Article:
China is once again hit with another wave of positive cases of Covid-19 as about 2,200 people who have been in close contact with infected patients are placed under quarantine for medical inspection.
As the virus begins to break out again, the nation has been mobilizing to combat the infections, particularly by vaccinating its youths.
Pandemic strikes Jingmen city
The city of Jingmen, which means “Gateway to Jingzhou” in Mandarin for that exact purpose in ancient times. Populated by around 400,000 residents, it is located in Hubei Province; 50 miles north of the larger city of Jingzhou and approximately 150 miles west of the city of Wuhan, which was the epicenter of the first SARS-CoV-2 coronavirus outbreak at the end of 2019. The city is also known for its cotton and oil plantations
According to health officials in the city of Jingmen, there have been 22 new infections (10 confirmed infected and 12 infected with no symptoms) on Aug. 9, bringing the total count to 30 cases since Aug. 4.
To curb the spreading further, the city’s metro authorities have halted 38 bus lines on the 10th of August; five of them being stopped in the morning. This is among many of China’s efforts to restrict its transportation systems from spreading across the nation, with cancellations of flights and rail lines being suspended in Beijing.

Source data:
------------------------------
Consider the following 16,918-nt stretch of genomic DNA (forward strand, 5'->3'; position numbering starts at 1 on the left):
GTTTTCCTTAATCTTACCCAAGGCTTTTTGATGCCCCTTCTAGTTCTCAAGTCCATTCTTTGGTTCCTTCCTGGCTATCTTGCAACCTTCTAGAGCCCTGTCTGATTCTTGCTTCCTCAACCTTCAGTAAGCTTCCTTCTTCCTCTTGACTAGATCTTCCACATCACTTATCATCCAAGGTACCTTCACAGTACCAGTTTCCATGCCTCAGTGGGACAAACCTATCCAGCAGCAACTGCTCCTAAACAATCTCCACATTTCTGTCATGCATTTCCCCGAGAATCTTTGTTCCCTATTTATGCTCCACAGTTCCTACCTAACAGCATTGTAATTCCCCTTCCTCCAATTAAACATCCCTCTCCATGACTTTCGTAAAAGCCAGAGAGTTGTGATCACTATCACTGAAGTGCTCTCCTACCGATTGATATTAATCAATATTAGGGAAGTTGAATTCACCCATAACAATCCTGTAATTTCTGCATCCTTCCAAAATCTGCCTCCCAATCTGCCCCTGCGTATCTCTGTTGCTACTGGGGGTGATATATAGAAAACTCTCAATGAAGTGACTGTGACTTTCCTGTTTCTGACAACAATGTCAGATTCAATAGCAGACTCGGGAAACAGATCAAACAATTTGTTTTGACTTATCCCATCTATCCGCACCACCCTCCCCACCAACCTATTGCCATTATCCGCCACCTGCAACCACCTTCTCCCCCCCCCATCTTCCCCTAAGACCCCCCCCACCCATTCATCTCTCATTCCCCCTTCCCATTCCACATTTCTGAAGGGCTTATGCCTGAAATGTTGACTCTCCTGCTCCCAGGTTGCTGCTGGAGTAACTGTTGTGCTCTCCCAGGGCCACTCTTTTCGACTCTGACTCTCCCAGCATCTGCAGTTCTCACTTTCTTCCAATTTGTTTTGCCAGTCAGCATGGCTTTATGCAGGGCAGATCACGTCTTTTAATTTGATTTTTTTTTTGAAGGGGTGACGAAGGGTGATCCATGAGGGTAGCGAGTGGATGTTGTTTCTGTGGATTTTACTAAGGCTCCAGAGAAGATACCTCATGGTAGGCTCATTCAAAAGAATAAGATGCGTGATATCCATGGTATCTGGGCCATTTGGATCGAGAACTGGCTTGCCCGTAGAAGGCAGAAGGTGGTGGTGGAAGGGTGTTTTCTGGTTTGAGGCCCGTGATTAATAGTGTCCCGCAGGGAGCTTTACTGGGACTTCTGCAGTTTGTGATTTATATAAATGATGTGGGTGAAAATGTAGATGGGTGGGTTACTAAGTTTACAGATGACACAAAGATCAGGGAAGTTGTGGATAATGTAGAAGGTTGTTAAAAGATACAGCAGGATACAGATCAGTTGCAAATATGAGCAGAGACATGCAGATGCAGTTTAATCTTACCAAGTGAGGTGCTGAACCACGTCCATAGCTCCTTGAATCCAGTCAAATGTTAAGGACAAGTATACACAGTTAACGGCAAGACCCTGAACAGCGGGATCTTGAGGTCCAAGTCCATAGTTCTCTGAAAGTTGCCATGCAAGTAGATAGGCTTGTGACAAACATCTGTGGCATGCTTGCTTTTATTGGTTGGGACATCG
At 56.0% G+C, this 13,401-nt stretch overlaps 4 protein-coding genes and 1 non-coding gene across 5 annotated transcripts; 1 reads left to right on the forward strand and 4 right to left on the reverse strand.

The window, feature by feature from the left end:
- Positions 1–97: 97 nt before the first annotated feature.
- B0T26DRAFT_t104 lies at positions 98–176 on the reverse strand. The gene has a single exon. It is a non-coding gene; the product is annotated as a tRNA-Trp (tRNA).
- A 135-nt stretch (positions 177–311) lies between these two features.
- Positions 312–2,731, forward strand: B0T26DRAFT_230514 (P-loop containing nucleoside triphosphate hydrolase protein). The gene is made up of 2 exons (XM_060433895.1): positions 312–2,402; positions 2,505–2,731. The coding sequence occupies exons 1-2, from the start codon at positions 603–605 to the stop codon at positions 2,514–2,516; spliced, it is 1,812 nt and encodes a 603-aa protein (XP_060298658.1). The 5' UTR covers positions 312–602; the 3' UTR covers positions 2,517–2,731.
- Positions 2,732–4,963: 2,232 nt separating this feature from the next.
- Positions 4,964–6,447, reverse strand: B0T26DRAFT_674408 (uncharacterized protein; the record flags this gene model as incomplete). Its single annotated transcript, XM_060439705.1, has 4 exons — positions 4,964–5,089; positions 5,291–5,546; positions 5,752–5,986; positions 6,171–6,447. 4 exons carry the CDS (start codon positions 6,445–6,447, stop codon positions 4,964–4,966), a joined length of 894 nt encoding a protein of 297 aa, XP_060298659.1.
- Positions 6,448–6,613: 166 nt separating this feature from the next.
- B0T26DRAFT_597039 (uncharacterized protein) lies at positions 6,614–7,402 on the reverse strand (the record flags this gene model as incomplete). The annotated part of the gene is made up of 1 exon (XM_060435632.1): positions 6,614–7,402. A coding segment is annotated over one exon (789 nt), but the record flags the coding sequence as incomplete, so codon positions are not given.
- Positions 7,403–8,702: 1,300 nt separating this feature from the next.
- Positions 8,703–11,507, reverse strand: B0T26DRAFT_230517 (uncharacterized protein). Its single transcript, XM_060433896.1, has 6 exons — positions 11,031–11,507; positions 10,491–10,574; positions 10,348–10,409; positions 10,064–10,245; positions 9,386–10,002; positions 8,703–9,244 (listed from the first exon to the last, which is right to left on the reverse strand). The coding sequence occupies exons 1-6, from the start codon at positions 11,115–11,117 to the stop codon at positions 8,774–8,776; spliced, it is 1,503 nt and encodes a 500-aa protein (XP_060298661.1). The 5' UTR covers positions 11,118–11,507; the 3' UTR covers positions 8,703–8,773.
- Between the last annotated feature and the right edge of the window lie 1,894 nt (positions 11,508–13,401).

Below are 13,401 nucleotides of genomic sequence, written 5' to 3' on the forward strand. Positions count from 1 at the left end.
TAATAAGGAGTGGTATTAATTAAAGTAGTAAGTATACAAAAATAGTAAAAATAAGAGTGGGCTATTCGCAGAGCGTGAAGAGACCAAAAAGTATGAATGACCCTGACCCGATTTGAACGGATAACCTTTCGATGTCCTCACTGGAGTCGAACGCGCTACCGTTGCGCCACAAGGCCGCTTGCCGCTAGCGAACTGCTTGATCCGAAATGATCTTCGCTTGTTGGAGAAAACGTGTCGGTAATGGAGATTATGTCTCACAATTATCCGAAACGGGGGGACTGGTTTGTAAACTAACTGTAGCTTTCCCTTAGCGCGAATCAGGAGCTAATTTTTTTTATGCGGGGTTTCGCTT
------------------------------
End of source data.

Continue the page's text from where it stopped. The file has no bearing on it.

All patients have been sent to the hospital for treatment, but no one has been declared as “in serious condition” as of the 10th of August.
The source of the outbreak
According to Hubei’s health commission, the cases are linked “to migrant workers in Wuhan Dunkou project site of China Construction Third Bureau, who came in contact with a tour group from Huaian in East China’s Jiangsu Province at a railway station in Jingzhou.”
On Aug. 6, Hubei’s Disease Prevention and Control Center also reported that the Dunkou project site was connected to the most recent outbreak.
Hubei’s current outbreak is connected to a re-emergence of the virus across the nation, where a coronavirus cluster infection at the Nanjing Lukou International Airport has been identified by Chinese Communist Party authorities on July 20th as the source of the epidemic.
The same outbreak caused several large-scale events to be cancelled in Beijing; some of which included the third annual World 5G conference that was supposed to take place from 6th to 8th of August.
Children at risk
In July, health authorities centered in Jingmen declared that “they would start vaccinating children aged 12 to 17,” to curb the virus, as reported by The Guardian and Xinhua in July, with Xinhua adding that the elderly aged over 60 will also be treated in fellow Hubei city Jingzhou.
On the other hand, Reuters also reported that, based on Chinese “state media and local disease control officials”, Jingmen would begin vaccinating children aged 15-17, with those aged 12-14 in August, in the hopes that they will have all under these ages vaccinated by the end of October.
It is hoped that 70 percent of China’s target groups will be vaccinated by the end of the year, deputy director of the National Health Commission, Zeng Yixin, told Xinhua last month.
However, video and comments posted to social media have indicated widespread skepticism and fear of the Chinese vaccines. For example, a student in the city of Yangzhou reportedly collapsed and died at the scene after being vaccinated in early August, while a middle school girl in Meizhou, Guangdong Province, was seen collapsing outside an inoculation center.